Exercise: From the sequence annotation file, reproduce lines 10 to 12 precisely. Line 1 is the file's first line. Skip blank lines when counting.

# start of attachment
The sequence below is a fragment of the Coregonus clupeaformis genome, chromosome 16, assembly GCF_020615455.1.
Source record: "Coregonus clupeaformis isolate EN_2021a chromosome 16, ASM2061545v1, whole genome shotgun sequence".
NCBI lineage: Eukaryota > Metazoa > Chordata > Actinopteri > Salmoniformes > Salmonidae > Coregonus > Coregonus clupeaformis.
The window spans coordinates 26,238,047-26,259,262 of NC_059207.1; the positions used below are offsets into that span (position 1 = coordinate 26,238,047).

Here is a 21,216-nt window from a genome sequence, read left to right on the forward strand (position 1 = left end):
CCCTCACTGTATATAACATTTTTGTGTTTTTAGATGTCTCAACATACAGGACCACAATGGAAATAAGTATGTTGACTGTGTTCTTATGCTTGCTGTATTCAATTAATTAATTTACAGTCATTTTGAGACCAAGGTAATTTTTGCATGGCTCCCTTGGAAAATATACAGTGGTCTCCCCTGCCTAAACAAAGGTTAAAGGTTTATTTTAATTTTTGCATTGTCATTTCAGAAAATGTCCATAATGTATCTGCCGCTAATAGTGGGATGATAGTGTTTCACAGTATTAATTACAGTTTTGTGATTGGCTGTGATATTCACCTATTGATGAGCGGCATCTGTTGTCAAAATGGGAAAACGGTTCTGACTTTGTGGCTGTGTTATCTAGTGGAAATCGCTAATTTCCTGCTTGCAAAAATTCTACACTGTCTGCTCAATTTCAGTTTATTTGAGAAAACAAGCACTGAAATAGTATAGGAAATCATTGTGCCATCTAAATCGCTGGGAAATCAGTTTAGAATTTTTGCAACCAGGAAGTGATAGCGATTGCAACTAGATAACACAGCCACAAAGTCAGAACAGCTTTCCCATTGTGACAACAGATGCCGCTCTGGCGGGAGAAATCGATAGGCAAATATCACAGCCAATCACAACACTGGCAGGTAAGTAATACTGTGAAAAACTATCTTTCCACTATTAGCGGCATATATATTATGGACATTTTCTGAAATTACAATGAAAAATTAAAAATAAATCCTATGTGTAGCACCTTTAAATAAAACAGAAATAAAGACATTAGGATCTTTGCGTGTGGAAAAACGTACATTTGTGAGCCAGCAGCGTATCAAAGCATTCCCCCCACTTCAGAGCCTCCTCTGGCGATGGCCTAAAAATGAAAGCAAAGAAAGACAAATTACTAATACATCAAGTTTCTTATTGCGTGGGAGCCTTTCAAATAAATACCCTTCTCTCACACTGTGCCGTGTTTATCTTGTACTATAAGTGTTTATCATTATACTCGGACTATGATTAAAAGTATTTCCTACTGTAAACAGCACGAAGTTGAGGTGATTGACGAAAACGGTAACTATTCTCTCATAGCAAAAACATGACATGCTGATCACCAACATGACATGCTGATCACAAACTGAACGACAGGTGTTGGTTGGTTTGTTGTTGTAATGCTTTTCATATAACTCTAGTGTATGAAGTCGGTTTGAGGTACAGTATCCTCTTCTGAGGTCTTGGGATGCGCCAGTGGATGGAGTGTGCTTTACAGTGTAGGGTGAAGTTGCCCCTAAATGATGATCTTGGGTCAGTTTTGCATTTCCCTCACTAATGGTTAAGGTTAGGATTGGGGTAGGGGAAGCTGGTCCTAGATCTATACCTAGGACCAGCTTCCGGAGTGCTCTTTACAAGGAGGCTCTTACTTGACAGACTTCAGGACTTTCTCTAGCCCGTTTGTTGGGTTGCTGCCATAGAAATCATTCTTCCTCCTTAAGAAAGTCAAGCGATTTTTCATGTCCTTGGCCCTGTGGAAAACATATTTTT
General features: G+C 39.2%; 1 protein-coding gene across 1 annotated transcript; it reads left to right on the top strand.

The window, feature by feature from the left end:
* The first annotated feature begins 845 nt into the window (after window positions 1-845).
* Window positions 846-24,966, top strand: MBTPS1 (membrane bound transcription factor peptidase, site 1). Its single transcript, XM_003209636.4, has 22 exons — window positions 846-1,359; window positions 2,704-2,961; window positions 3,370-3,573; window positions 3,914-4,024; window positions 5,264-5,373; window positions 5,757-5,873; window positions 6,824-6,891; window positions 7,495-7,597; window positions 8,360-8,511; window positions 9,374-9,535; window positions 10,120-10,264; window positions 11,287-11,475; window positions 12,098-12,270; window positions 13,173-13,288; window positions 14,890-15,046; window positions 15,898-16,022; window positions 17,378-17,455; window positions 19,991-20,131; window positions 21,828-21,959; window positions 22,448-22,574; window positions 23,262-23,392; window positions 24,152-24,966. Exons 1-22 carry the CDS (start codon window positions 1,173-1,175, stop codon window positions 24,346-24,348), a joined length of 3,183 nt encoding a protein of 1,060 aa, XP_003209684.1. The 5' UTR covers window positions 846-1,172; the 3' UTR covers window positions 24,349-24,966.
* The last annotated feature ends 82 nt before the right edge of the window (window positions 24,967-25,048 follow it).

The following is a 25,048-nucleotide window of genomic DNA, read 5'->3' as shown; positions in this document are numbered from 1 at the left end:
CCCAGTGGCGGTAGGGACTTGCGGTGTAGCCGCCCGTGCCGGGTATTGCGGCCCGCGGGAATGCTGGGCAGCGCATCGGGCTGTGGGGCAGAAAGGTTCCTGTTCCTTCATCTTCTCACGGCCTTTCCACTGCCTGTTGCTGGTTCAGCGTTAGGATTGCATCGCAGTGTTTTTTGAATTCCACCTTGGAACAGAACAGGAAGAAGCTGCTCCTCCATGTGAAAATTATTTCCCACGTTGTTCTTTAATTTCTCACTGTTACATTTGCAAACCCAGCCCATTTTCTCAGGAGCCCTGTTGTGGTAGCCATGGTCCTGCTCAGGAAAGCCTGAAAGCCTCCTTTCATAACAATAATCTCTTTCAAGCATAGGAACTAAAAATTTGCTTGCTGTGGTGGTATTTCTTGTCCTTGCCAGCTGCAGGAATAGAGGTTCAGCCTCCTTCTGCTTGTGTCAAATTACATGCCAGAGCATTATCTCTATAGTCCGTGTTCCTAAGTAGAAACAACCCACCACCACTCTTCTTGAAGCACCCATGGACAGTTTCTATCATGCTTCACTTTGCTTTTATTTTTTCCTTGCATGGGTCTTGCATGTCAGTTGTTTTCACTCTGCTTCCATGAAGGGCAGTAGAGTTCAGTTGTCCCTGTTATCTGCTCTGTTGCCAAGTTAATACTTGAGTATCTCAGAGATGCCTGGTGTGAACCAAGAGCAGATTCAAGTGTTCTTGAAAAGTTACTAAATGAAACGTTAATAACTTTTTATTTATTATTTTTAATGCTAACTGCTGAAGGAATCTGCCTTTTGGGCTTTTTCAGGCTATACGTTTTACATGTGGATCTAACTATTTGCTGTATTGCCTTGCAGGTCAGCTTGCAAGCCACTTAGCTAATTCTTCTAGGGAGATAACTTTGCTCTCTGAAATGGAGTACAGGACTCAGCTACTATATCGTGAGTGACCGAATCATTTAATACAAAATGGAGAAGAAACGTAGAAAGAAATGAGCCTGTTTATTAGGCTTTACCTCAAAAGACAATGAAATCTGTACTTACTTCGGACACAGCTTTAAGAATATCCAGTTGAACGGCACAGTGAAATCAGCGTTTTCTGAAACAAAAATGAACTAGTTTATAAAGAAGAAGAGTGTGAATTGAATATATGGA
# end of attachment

* Window positions 846-24,966, top strand: MBTPS1 (membrane bound transcription factor peptidase, site 1). Its single transcript, XM_003209636.4, has 22 exons — window positions 846-1,359; window positions 2,704-2,961; window positions 3,370-3,573; window positions 3,914-4,024; window positions 5,264-5,373; window positions 5,757-5,873; window positions 6,824-6,891; window positions 7,495-7,597; window positions 8,360-8,511; window positions 9,374-9,535; window positions 10,120-10,264; window positions 11,287-11,475; window positions 12,098-12,270; window positions 13,173-13,288; window positions 14,890-15,046; window positions 15,898-16,022; window positions 17,378-17,455; window positions 19,991-20,131; window positions 21,828-21,959; window positions 22,448-22,574; window positions 23,262-23,392; window positions 24,152-24,966. Exons 1-22 carry the CDS (start codon window positions 1,173-1,175, stop codon window positions 24,346-24,348), a joined length of 3,183 nt encoding a protein of 1,060 aa, XP_003209684.1. The 5' UTR covers window positions 846-1,172; the 3' UTR covers window positions 24,349-24,966.
* The last annotated feature ends 82 nt before the right edge of the window (window positions 24,967-25,048 follow it).

The following is a 25,048-nucleotide window of genomic DNA, read 5'->3' as shown; positions in this document are numbered from 1 at the left end: